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Myths and mountains in Romania

Travel Writing

This article was first published in the Times Online, on September 29 2006

Sarah Anderson traverses the small towns and tall tales of Eastern Europe, to find a country of bears, frescoes and sad histories

After flying to Bucharest where the temperature was in the 90sF, we took a six-hour train ride to Suceava: “a little town which up to the end of the sixteenth century had been the capital of Moldavia” (The World Mine Oyster, Matila Ghyka) and stayed at the private Hotel Balada where everything was ‘off’ the menu except the rather good pike-perch that, by default, we ended up by eating.

Our next stop was the Casa Alex in rural Sadova, a few miles from Campalung Moldovenesc in Bucovina, which we made our base for the next six nights. This was an extremely lucky find, comfortable, quiet apart from the odd dog bark and cock crow, with friendly owners and home cooking that, although based mostly on pork, varied nightly and was imaginatively cooked using a variety of local herbs.

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It is immediately obvious that Bucovina – “the name derives from the famous beeches of the Upper Country, Latin name, Silvae Faginales, buk in Slavonic, bucovine in the old Romanian chronicles “ (The Hooligan’s Return, Norman Manea) – still depends on its forestry for most of its income. Sawmills line the roads and little seems to have changed since Patrick Leigh Fermor’s stay in the 1930s: “Lumberjacks felled in the forests and enormous tree-trunks were continually arriving at sheds and sawmills along the valley; there, with the clang of circular saws and the rhythmic fall of planks, they were sliced up by spectres toiling in clouds of sawdust” (Between the Woods and the Water). There are few tractors and the ploughing is done by one man with a horse.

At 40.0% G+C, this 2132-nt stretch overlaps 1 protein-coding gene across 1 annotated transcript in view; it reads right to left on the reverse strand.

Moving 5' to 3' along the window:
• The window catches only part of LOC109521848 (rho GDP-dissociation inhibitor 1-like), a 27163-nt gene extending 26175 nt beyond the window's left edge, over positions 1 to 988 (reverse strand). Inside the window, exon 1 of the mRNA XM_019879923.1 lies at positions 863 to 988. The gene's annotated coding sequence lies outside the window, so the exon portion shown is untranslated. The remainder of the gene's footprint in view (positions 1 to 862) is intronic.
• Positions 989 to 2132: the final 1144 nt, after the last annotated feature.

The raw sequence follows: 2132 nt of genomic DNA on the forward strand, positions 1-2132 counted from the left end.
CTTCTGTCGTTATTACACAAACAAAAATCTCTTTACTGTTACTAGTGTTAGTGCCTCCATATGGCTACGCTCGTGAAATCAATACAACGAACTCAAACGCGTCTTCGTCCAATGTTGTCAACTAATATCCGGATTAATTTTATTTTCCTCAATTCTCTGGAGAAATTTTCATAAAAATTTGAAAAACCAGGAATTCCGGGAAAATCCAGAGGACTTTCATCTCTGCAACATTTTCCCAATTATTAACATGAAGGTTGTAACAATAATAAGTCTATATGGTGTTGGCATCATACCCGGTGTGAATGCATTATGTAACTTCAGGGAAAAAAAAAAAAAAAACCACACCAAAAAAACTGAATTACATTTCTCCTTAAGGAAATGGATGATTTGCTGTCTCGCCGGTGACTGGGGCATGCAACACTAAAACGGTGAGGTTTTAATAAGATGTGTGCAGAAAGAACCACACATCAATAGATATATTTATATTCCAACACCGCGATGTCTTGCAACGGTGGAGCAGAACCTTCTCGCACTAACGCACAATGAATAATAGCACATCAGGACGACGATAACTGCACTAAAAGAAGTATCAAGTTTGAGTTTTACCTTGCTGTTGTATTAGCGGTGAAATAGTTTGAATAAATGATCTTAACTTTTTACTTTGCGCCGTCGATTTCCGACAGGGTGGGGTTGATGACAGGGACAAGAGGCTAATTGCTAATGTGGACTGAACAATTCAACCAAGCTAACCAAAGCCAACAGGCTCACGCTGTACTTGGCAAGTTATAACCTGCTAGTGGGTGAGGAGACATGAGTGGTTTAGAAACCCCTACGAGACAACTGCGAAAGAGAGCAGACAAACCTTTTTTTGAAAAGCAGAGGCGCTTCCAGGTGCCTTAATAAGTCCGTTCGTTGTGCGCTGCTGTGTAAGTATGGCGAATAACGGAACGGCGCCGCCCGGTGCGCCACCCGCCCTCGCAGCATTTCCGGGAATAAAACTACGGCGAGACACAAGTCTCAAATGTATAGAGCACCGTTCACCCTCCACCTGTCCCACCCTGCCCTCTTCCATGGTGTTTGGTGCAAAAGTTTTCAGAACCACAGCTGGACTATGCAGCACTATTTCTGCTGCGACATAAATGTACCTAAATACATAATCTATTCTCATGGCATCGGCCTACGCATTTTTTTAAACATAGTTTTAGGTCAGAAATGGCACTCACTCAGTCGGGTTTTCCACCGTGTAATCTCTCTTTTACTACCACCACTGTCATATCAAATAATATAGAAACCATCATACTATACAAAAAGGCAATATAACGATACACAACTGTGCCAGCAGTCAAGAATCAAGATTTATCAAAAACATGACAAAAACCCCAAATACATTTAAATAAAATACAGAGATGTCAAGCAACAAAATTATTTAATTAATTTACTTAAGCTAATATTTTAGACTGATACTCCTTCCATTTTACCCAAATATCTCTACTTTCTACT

Almost as soon as we arrived the temperature dropped to around 50F and the rain started, so that after visiting the monasteries – “The first view … is among the most important revelations, of the whole Byzantine world” (Roumanian Journey, Sacheverell Sitwell) – we had many picnic lunches of home-smoked sausage and local cheese sitting in our minibus. “Moldavia’s painted churches, post-dating the fall of Constantinople by at least fifty years, have been described as ‘a posthumous child of Byzantine art.’ … The still-glowing colours are believed to have been derived from madder; ochre or unripe wheat ears; indigo plants or lapis lazuli; charcoal and soot; gold dust” (Transylvania and Beyond, Dervla Murphy).

Nicholas Crane, on his journey across the mountains of Europe described in his book Clear Waters Rising, writes, “Emerging from the forests (where ‘art’ had been an occasional iconostasis or the pattern on a flute barrel), the scale and spectacle of Sucevita’s painted walls hit me with the power that it must have had for the seventeenth-century foresters and shepherds. This carnival of the grotesque, the allegorical and the saintly, reaching as tall as the trees, was a full-colour, multi-dimensional virtual-reality Bible lesson”.